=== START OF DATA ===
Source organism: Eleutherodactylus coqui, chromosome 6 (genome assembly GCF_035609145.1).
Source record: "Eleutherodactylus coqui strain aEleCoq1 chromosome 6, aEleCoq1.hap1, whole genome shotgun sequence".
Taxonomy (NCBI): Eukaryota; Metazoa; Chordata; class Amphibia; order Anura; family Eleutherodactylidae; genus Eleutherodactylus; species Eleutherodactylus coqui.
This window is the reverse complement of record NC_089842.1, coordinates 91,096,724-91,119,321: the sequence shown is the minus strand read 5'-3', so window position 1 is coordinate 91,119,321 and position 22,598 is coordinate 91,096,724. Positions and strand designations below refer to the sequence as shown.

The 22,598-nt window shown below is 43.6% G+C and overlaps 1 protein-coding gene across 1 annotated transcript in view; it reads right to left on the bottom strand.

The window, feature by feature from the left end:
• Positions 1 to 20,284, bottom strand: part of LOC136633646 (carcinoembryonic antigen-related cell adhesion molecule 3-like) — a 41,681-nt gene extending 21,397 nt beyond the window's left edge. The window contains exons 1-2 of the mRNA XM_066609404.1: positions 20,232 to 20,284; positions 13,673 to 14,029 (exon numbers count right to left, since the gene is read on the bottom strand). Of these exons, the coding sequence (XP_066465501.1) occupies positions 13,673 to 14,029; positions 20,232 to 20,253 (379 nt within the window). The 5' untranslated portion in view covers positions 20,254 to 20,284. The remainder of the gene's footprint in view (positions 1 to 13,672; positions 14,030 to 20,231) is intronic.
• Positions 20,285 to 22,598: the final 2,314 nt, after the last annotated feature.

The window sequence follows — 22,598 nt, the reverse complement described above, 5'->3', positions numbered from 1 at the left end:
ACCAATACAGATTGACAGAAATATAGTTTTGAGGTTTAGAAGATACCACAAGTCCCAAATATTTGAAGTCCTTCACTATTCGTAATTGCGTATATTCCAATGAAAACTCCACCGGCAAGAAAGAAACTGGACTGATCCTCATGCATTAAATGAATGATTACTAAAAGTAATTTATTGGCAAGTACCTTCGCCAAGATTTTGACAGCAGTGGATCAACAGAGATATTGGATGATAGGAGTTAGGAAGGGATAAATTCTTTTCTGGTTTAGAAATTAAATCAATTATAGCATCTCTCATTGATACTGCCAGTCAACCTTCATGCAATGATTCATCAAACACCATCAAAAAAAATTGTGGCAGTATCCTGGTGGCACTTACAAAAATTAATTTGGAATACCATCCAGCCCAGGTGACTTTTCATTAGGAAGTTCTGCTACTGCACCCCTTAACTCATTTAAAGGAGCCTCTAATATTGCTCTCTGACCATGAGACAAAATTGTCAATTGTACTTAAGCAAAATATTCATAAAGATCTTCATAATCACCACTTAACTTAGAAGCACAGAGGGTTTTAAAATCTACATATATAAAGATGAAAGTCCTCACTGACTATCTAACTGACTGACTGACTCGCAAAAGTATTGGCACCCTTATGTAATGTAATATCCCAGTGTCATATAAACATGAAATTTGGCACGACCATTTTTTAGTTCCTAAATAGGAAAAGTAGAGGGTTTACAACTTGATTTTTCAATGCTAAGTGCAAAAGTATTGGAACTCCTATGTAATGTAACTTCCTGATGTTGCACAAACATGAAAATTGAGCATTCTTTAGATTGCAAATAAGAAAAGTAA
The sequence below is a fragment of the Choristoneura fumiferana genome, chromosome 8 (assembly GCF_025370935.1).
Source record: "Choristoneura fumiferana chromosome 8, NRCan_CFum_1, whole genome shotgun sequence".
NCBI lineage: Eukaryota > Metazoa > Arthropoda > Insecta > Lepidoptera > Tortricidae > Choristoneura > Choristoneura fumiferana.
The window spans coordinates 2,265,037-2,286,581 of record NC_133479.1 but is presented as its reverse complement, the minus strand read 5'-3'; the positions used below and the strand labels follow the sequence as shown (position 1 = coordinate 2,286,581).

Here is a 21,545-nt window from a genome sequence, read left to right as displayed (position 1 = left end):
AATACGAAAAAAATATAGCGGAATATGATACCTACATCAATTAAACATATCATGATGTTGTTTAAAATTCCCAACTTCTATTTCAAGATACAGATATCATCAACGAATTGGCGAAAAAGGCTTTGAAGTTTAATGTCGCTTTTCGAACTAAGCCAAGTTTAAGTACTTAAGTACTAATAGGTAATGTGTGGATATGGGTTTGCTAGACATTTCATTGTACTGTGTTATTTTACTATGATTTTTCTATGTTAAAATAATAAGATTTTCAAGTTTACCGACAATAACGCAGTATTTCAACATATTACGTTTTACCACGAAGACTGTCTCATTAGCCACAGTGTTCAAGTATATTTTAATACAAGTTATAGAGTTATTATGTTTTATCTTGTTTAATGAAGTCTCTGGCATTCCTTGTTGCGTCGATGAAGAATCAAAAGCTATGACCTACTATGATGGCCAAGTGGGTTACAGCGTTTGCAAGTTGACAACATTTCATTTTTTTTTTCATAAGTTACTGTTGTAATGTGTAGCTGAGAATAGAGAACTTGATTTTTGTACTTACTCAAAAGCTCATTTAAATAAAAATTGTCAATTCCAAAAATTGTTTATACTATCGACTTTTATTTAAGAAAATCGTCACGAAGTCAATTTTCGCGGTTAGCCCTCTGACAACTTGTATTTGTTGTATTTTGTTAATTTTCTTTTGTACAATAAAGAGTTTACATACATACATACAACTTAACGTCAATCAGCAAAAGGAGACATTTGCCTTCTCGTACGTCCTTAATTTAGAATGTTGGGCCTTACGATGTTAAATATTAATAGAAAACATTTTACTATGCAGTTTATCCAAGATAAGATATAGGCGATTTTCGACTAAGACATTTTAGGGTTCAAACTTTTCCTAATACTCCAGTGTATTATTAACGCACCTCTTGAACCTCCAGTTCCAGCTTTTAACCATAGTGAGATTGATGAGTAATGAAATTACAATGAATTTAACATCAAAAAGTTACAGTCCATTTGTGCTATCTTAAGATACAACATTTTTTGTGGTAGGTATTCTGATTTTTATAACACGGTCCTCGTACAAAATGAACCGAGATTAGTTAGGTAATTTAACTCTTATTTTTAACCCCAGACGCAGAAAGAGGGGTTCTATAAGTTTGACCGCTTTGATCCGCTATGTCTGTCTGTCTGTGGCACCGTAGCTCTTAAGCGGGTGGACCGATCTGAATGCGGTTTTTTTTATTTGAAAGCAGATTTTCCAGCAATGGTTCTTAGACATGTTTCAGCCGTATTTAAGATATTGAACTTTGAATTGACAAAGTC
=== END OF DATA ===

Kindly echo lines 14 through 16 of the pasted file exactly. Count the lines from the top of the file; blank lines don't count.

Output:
The window spans coordinates 2,265,037-2,286,581 of record NC_133479.1 but is presented as its reverse complement, the minus strand read 5'-3'; the positions used below and the strand labels follow the sequence as shown (position 1 = coordinate 2,286,581).

Here is a 21,545-nt window from a genome sequence, read left to right as displayed (position 1 = left end):
AATACGAAAAAAATATAGCGGAATATGATACCTACATCAATTAAACATATCATGATGTTGTTTAAAATTCCCAACTTCTATTTCAAGATACAGATATCATCAACGAATTGGCGAAAAAGGCTTTGAAGTTTAATGTCGCTTTTCGAACTAAGCCAAGTTTAAGTACTTAAGTACTAATAGGTAATGTGTGGATATGGGTTTGCTAGACATTTCATTGTACTGTGTTATTTTACTATGATTTTTCTATGTTAAAATAATAAGATTTTCAAGTTTACCGACAATAACGCAGTATTTCAACATATTACGTTTTACCACGAAGACTGTCTCATTAGCCACAGTGTTCAAGTATATTTTAATACAAGTTATAGAGTTATTATGTTTTATCTTGTTTAATGAAGTCTCTGGCATTCCTTGTTGCGTCGATGAAGAATCAAAAGCTATGACCTACTATGATGGCCAAGTGGGTTACAGCGTTTGCAAGTTGACAACATTTCATTTTTTTTTTCATAAGTTACTGTTGTAATGTGTAGCTGAGAATAGAGAACTTGATTTTTGTACTTACTCAAAAGCTCATTTAAATAAAAATTGTCAATTCCAAAAATTGTTTATACTATCGACTTTTATTTAAGAAAATCGTCACGAAGTCAATTTTCGCGGTTAGCCCTCTGACAACTTGTATTTGTTGTATTTTGTTAATTTTCTTTTGTACAATAAAGAGTTTACATACATACATACAACTTAACGTCAATCAGCAAAAGGAGACATTTGCCTTCTCGTACGTCCTTAATTTAGAATGTTGGGCCTTACGATGTTAAATATTAATAGAAAACATTTTACTATGCAGTTTATCCAAGATAAGATATAGGCGATTTTCGACTAAGACATTTTAGGGTTCAAACTTTTCCTAATACTCCAGTGTATTATTAACGCACCTCTTGAACCTCCAGTTCCAGCTTTTAACCATAGTGAGATTGATGAGTAATGAAATTACAATGAATTTAACATCAAAAAGTTACAGTCCATTTGTGCTATCTTAAGATACAACATTTTTTGTGGTAGGTATTCTGATTTTTATAACACGGTCCTCGTACAAAATGAACCGAGATTAGTTAGGTAATTTAACTCTTATTTTTAACCCCAGACGCAGAAAGAGGGGTTCTATAAGTTTGACCGCTTTGATCCGCTATGTCTGTCTGTCTGTGGCACCGTAGCTCTTAAGCGGGTGGACCGATCTGAATGCGGTTTTTTTTATTTGAAAGCAGATTTTCCAGCAATGGTTCTTAGACATGTTTCAGCCGTATTTAAGATATTGAACTTTGAATTGACAAAGTC